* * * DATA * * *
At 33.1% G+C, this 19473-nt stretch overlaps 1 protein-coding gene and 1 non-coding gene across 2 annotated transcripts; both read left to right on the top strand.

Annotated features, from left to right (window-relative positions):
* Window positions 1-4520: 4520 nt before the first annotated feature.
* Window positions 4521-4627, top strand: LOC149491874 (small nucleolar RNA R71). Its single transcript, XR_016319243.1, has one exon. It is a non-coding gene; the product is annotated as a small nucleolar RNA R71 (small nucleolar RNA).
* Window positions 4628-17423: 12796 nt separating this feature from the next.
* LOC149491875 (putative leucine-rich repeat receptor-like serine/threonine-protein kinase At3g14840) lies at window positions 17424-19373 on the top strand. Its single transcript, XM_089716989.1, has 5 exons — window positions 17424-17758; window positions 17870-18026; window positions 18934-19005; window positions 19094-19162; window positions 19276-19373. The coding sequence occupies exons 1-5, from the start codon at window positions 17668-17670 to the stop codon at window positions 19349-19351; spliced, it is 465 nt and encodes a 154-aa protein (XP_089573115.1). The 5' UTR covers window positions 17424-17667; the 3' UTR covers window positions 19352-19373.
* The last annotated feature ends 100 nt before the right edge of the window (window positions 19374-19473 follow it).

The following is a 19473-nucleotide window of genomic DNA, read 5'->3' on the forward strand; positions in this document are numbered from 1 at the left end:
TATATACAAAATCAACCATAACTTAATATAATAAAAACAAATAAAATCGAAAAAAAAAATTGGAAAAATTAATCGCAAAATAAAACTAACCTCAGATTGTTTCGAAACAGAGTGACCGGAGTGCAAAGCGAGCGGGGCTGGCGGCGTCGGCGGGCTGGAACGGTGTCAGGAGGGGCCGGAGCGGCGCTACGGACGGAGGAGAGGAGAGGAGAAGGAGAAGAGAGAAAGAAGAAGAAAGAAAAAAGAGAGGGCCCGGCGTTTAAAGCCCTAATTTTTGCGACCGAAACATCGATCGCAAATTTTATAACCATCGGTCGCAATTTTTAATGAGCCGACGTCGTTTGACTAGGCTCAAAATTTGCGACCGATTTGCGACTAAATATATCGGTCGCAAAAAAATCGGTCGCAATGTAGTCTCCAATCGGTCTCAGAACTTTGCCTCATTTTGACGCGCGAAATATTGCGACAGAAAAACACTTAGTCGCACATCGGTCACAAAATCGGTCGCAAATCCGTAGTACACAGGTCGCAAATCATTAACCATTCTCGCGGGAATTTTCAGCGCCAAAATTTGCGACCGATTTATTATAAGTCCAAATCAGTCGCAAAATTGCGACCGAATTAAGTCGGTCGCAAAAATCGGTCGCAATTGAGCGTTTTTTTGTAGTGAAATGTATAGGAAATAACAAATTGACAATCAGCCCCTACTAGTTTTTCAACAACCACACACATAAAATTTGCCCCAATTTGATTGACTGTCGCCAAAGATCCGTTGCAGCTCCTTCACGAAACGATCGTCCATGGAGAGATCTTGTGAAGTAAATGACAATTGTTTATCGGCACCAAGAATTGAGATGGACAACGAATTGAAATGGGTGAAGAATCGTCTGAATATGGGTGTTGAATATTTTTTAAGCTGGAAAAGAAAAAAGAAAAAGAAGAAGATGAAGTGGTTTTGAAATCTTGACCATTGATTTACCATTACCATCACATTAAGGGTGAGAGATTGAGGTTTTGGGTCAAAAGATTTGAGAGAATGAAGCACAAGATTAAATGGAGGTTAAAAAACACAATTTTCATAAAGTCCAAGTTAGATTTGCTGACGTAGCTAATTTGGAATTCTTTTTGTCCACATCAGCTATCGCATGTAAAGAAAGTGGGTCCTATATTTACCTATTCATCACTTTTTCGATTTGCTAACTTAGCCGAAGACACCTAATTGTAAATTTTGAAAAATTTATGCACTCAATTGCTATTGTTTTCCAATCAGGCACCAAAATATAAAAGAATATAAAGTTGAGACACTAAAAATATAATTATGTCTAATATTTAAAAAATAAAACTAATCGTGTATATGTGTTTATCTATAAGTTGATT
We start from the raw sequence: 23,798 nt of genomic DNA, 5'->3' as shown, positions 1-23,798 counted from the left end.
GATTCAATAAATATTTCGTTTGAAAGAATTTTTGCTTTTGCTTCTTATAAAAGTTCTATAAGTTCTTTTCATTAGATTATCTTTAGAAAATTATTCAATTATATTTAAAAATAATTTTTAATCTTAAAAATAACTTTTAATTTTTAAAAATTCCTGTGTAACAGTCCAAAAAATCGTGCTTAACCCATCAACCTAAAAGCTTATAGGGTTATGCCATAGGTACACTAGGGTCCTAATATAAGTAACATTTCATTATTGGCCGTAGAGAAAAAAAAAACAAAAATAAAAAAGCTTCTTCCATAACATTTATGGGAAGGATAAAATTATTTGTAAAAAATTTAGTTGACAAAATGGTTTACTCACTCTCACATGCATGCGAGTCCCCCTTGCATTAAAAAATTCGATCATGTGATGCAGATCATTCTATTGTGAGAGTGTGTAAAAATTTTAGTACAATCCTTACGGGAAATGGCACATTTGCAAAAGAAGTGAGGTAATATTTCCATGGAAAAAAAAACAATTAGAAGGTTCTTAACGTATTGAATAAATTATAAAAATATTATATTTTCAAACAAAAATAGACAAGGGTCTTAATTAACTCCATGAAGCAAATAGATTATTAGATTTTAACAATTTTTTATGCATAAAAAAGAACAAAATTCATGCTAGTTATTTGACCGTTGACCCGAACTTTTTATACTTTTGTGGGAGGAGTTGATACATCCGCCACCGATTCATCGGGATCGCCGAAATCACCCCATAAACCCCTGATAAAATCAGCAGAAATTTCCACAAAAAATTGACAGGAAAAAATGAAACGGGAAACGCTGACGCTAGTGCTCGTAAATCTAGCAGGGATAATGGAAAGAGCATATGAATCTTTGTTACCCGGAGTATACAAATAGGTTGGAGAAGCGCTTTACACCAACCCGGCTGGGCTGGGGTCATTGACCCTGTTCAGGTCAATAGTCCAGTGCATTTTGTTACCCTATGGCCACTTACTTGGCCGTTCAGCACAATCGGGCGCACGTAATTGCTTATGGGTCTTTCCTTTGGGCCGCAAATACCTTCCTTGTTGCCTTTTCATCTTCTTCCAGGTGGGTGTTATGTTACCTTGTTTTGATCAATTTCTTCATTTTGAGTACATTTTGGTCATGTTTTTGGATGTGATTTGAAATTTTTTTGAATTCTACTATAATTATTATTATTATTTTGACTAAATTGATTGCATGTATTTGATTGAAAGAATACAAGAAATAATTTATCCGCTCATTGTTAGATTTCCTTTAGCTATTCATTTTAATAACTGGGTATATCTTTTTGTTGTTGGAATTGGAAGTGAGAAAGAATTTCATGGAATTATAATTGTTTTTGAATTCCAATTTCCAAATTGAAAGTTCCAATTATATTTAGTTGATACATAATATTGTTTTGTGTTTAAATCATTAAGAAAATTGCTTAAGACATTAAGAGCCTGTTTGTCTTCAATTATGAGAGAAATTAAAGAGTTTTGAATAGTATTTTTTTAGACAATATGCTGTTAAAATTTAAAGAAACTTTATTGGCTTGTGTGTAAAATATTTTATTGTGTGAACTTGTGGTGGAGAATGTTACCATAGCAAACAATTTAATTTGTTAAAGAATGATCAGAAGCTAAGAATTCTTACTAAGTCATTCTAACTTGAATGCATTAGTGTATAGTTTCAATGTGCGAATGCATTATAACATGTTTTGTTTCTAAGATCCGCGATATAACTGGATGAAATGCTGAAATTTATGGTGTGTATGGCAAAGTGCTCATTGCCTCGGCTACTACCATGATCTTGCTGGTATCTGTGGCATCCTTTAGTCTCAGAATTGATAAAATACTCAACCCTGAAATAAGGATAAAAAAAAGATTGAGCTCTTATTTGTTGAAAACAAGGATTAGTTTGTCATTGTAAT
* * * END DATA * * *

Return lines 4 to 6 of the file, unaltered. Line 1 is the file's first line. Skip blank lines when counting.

* Window positions 4521-4627, top strand: LOC149491874 (small nucleolar RNA R71). Its single transcript, XR_016319243.1, has one exon. It is a non-coding gene; the product is annotated as a small nucleolar RNA R71 (small nucleolar RNA).
* Window positions 4628-17423: 12796 nt separating this feature from the next.
* LOC149491875 (putative leucine-rich repeat receptor-like serine/threonine-protein kinase At3g14840) lies at window positions 17424-19373 on the top strand. Its single transcript, XM_089716989.1, has 5 exons — window positions 17424-17758; window positions 17870-18026; window positions 18934-19005; window positions 19094-19162; window positions 19276-19373. The coding sequence occupies exons 1-5, from the start codon at window positions 17668-17670 to the stop codon at window positions 19349-19351; spliced, it is 465 nt and encodes a 154-aa protein (XP_089573115.1). The 5' UTR covers window positions 17424-17667; the 3' UTR covers window positions 19352-19373.